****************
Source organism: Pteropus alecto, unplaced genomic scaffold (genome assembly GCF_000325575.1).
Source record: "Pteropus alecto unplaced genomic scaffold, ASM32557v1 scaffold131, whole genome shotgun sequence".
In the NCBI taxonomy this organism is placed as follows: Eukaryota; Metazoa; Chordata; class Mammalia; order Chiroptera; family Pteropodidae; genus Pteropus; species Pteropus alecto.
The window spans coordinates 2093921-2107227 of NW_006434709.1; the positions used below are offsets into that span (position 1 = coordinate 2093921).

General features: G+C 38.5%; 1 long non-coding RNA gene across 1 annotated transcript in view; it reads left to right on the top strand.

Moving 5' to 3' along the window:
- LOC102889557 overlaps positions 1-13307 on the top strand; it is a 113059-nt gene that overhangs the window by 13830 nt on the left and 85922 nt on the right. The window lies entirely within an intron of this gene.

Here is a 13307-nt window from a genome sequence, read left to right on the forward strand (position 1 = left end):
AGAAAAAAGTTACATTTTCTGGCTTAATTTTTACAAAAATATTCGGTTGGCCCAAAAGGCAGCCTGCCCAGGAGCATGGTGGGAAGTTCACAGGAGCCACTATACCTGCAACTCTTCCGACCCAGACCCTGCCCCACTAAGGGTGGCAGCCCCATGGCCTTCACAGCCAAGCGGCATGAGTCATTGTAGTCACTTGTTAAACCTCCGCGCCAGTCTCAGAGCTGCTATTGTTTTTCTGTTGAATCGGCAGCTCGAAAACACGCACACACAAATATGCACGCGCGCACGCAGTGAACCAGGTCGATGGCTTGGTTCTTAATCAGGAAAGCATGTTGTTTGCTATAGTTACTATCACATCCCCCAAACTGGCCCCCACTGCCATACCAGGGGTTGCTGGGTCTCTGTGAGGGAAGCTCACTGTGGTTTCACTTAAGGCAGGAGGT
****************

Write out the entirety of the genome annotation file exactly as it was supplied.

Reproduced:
Source organism: Pteropus alecto, unplaced genomic scaffold (genome assembly GCF_000325575.1).
Source record: "Pteropus alecto unplaced genomic scaffold, ASM32557v1 scaffold131, whole genome shotgun sequence".
In the NCBI taxonomy this organism is placed as follows: Eukaryota; Metazoa; Chordata; class Mammalia; order Chiroptera; family Pteropodidae; genus Pteropus; species Pteropus alecto.
The window spans coordinates 2093921-2107227 of NW_006434709.1; the positions used below are offsets into that span (position 1 = coordinate 2093921).

General features: G+C 38.5%; 1 long non-coding RNA gene across 1 annotated transcript in view; it reads left to right on the top strand.

Moving 5' to 3' along the window:
- LOC102889557 overlaps positions 1-13307 on the top strand; it is a 113059-nt gene that overhangs the window by 13830 nt on the left and 85922 nt on the right. The window lies entirely within an intron of this gene.

Here is a 13307-nt window from a genome sequence, read left to right on the forward strand (position 1 = left end):
AGAAAAAAGTTACATTTTCTGGCTTAATTTTTACAAAAATATTCGGTTGGCCCAAAAGGCAGCCTGCCCAGGAGCATGGTGGGAAGTTCACAGGAGCCACTATACCTGCAACTCTTCCGACCCAGACCCTGCCCCACTAAGGGTGGCAGCCCCATGGCCTTCACAGCCAAGCGGCATGAGTCATTGTAGTCACTTGTTAAACCTCCGCGCCAGTCTCAGAGCTGCTATTGTTTTTCTGTTGAATCGGCAGCTCGAAAACACGCACACACAAATATGCACGCGCGCACGCAGTGAACCAGGTCGATGGCTTGGTTCTTAATCAGGAAAGCATGTTGTTTGCTATAGTTACTATCACATCCCCCAAACTGGCCCCCACTGCCATACCAGGGGTTGCTGGGTCTCTGTGAGGGAAGCTCACTGTGGTTTCACTTAAGGCAGGAGGT